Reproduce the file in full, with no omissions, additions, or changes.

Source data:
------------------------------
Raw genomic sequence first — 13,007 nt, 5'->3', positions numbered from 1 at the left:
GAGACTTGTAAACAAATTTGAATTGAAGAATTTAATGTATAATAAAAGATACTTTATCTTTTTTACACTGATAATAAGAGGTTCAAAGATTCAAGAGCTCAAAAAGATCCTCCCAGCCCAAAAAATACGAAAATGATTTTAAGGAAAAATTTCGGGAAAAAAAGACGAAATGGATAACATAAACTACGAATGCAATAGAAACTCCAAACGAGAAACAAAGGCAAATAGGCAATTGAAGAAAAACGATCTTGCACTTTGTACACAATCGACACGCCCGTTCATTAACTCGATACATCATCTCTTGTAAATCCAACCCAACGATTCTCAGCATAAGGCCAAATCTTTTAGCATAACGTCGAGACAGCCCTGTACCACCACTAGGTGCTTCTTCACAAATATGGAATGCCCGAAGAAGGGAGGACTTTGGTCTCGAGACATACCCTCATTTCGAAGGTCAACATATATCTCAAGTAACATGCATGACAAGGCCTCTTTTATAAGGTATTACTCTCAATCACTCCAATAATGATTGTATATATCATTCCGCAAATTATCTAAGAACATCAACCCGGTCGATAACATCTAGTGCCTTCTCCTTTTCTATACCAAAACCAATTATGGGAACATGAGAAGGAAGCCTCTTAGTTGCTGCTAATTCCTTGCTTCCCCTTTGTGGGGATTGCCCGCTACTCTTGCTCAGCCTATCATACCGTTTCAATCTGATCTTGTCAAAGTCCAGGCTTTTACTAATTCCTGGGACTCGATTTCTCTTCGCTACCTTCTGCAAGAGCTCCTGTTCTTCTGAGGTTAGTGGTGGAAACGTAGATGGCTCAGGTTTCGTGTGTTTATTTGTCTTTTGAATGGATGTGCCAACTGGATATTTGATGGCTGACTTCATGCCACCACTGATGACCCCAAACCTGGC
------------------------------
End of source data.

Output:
Raw genomic sequence first — 13,007 nt, 5'->3', positions numbered from 1 at the left:
GAGACTTGTAAACAAATTTGAATTGAAGAATTTAATGTATAATAAAAGATACTTTATCTTTTTTACACTGATAATAAGAGGTTCAAAGATTCAAGAGCTCAAAAAGATCCTCCCAGCCCAAAAAATACGAAAATGATTTTAAGGAAAAATTTCGGGAAAAAAAGACGAAATGGATAACATAAACTACGAATGCAATAGAAACTCCAAACGAGAAACAAAGGCAAATAGGCAATTGAAGAAAAACGATCTTGCACTTTGTACACAATCGACACGCCCGTTCATTAACTCGATACATCATCTCTTGTAAATCCAACCCAACGATTCTCAGCATAAGGCCAAATCTTTTAGCATAACGTCGAGACAGCCCTGTACCACCACTAGGTGCTTCTTCACAAATATGGAATGCCCGAAGAAGGGAGGACTTTGGTCTCGAGACATACCCTCATTTCGAAGGTCAACATATATCTCAAGTAACATGCATGACAAGGCCTCTTTTATAAGGTATTACTCTCAATCACTCCAATAATGATTGTATATATCATTCCGCAAATTATCTAAGAACATCAACCCGGTCGATAACATCTAGTGCCTTCTCCTTTTCTATACCAAAACCAATTATGGGAACATGAGAAGGAAGCCTCTTAGTTGCTGCTAATTCCTTGCTTCCCCTTTGTGGGGATTGCCCGCTACTCTTGCTCAGCCTATCATACCGTTTCAATCTGATCTTGTCAAAGTCCAGGCTTTTACTAATTCCTGGGACTCGATTTCTCTTCGCTACCTTCTGCAAGAGCTCCTGTTCTTCTGAGGTTAGTGGTGGAAACGTAGATGGCTCAGGTTTCGTGTGTTTATTTGTCTTTTGAATGGATGTGCCAACTGGATATTTGATGGCTGACTTCATGCCACCACTGATGACCCCAAACCTGGC